Gras, but each individual parade
depicts a specific subject. The parade

floats then support the krewe's theme
for the year. A krewe is the generic
term for all Carnival organizations in
New Orleans, first used by the Mistick
Krewe of Comus which coined the
word in 1857 to give its club's name an
Old English flavor.
The themes created by more than
2,100 Mardi Gras parades staged in
New Orleans since 1857 have ranged
from absurd to the uplifting in nature.
Among some of the more popular sub-
jects have been stories, legends, geog-
raphy, famous people, entertainment
and mythology and literature.
Lundi Gras precedes Mardi Gras
as the eighth annual Orpheus parade
entertained adoring crowds and
showered groping hands with beads.
The parade's founder, singer Harry
Connick Jr. led a host of celebrities
including Whoopi Goldberg as well
as nearly 1,200 male and female
members.
Regardless of who rules the city,
New Orleans is always known as "The
Crescent City" because of its shape:
The snug curve along the banks of the
Mississippi River shapes a city that
Mardi Gras temporarily bends of out
shape.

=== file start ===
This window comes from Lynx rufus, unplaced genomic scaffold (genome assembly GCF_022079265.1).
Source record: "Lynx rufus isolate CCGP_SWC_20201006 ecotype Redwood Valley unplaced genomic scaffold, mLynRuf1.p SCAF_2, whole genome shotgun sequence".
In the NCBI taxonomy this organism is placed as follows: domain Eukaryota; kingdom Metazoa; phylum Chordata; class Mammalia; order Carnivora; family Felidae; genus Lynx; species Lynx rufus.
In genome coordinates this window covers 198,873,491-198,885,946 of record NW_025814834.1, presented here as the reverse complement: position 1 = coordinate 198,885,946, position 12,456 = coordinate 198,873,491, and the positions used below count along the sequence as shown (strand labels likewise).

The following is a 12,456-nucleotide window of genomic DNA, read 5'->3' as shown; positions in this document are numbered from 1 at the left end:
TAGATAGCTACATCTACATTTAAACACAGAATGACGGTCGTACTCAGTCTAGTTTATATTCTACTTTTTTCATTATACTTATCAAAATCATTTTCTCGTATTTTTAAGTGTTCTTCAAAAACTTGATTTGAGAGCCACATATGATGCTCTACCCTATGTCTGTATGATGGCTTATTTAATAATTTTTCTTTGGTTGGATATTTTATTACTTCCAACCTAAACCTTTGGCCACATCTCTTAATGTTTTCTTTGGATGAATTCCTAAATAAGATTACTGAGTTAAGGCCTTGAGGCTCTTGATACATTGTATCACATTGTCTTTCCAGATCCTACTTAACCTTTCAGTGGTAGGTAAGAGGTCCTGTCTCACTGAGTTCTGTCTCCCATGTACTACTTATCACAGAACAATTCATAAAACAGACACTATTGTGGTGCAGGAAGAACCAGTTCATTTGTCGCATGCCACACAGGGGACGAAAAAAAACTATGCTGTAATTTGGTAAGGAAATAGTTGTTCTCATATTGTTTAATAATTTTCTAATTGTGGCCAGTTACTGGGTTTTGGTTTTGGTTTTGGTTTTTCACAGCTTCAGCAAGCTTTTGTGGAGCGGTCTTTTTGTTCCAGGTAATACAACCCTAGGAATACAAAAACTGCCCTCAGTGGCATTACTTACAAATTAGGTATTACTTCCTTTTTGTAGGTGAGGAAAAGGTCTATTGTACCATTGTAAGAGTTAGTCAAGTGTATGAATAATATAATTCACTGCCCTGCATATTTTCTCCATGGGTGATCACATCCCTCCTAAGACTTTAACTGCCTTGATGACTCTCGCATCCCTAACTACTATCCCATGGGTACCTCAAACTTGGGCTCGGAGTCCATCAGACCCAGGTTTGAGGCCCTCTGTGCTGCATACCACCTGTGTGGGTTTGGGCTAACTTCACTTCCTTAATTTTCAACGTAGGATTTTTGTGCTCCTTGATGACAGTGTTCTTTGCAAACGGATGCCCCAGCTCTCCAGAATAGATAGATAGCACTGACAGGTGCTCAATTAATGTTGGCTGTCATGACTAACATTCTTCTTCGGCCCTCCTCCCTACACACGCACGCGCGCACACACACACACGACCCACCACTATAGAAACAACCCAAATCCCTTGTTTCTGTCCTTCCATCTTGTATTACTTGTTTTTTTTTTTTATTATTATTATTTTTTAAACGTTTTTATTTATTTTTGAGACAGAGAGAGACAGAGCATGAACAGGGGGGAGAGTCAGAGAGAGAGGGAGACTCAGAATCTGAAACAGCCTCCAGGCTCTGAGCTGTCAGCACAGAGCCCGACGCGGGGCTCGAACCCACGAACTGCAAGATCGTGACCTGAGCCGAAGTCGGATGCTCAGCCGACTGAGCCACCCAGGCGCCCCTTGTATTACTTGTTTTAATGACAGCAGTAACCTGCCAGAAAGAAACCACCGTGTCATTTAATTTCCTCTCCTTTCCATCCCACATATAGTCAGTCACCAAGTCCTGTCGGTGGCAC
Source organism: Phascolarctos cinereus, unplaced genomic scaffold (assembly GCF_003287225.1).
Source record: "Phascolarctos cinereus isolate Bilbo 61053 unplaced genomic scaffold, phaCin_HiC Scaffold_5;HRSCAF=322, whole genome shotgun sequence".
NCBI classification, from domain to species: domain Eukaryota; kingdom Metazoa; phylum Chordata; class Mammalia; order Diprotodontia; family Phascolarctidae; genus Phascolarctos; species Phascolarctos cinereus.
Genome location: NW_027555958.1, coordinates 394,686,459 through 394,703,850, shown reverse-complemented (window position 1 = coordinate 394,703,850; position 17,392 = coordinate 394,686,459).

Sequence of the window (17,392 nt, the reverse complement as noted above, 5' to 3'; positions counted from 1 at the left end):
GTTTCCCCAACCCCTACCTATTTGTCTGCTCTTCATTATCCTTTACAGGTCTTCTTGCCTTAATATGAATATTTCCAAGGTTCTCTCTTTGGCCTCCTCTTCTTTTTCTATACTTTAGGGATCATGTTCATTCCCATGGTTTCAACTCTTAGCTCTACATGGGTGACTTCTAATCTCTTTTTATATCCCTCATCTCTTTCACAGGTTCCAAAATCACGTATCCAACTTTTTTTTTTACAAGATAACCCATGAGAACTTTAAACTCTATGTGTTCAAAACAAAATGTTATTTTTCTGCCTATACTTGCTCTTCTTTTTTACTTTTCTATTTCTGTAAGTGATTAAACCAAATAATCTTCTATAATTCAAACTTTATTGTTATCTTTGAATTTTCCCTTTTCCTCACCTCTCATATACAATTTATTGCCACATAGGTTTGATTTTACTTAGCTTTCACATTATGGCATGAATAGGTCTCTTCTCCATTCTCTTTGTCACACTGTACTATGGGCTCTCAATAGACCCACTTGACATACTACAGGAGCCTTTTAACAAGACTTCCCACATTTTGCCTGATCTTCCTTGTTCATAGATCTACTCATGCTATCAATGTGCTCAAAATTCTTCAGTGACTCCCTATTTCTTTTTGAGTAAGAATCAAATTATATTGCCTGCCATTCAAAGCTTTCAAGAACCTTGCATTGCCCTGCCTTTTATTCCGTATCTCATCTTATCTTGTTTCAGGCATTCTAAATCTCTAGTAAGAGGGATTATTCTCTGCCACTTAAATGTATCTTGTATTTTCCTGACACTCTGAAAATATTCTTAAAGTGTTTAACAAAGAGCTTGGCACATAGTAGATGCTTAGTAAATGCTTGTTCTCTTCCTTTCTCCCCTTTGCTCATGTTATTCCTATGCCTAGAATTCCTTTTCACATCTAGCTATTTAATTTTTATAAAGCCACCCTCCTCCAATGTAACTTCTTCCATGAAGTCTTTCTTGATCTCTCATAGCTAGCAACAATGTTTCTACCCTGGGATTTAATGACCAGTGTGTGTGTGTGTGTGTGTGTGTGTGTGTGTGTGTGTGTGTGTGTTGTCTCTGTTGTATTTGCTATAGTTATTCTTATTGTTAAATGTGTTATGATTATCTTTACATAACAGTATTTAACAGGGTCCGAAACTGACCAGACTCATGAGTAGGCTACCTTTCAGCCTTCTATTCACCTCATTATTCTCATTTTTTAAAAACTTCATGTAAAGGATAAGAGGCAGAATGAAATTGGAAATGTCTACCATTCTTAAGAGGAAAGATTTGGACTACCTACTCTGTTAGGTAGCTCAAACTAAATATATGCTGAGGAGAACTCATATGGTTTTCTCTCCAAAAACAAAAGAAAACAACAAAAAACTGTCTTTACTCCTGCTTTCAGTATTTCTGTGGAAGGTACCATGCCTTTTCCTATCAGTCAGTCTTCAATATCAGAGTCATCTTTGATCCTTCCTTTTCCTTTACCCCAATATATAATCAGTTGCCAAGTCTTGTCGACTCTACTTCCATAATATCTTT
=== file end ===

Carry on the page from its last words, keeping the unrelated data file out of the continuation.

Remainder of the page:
The New Orleans Department of
Sanitation quantifies the amount of fun
had in the Crescent City during the
Carnival celebration that extended
from Jan. 6 to the actual day of Mardi
Gras on Feb. 27. According to deputy
director Lisa Maack, 1,450 tons of
garbage was hauled off city streets
during last year's celebration. The
2001 Mardi Gras celebration was
expected to set a record for the amount
of garbage.

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CITY
Continued from Page1A
"People assist us in the reporting of
crimes and there is a perception of
safety that comes from the officers in
the neighborhoods," Logghe said.
Logghe added that though the Uni-
versity "adds to the vitality" of the
city, it lures a high number of larce-
nies.
"Any time you have a University,
you are going to have a lot of undesir-
ables that prey on students," Logghe
said. "Students usually have things

that aren't for profit," Holman said.
"There are a staggering number of
people in Ann Arbor that are
extremely concerned in expressing
their views - it attracts the type of
people who want to be active and
involved."
Holman added that the city offers a
number ofjobs for students.
Ingrid Sheldon, who was mayor
of Ann Arbor from 1993 until last
November, said when the Universi-
ty came to Ann Arbor in 1837 it
was the economic engine for the
city but has since "taken on its own

iilnl a u u n ivrra l

I W--w slims